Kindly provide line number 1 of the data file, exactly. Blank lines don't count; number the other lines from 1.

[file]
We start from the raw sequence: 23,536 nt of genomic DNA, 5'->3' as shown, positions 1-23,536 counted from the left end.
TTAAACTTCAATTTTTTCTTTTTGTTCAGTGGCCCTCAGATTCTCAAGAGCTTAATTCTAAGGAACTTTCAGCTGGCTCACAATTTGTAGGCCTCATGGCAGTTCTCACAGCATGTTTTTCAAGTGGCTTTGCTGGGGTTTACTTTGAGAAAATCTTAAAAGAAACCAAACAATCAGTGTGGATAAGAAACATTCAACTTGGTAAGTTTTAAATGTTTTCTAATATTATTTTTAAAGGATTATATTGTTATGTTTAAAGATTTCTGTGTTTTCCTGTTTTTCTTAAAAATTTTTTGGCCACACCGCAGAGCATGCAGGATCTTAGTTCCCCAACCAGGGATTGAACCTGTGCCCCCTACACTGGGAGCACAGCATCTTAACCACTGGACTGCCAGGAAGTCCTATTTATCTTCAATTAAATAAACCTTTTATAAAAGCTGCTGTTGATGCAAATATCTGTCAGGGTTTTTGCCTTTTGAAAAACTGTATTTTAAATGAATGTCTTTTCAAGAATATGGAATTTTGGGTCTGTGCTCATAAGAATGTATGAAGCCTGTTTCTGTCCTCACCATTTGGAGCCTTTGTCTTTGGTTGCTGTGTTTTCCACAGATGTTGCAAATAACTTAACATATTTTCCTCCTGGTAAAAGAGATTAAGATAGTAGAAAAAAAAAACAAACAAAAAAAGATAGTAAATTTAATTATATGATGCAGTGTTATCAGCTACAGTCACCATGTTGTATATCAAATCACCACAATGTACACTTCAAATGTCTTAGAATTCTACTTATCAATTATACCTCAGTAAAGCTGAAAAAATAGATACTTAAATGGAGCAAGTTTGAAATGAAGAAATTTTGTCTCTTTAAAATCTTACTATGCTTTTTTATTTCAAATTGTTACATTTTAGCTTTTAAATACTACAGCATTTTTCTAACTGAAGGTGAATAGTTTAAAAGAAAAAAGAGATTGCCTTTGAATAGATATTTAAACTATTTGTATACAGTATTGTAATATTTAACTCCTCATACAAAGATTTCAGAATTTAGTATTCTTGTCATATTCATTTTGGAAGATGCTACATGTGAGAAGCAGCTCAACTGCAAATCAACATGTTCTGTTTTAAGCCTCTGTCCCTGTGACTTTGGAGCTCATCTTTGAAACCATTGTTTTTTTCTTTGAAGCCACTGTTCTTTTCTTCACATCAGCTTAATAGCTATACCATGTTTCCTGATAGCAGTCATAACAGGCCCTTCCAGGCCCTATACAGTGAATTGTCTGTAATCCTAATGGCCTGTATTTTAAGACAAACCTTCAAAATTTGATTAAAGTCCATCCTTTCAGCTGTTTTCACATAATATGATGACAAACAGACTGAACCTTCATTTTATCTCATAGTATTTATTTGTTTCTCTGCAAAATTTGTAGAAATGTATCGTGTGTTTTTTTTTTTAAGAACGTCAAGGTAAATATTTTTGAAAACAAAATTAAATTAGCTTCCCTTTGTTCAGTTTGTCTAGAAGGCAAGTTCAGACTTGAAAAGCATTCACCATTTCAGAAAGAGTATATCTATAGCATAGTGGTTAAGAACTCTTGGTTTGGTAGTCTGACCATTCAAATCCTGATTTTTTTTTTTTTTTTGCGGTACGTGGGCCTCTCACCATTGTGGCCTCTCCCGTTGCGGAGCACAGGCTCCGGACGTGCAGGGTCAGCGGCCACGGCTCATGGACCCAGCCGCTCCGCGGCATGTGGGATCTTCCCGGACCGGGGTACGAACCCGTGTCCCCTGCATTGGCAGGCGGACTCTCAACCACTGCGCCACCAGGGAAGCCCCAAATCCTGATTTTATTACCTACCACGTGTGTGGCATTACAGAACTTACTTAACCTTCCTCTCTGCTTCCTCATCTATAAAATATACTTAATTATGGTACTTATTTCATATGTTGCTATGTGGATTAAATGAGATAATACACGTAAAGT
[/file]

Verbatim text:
We start from the raw sequence: 23,536 nt of genomic DNA, 5'->3' as shown, positions 1-23,536 counted from the left end.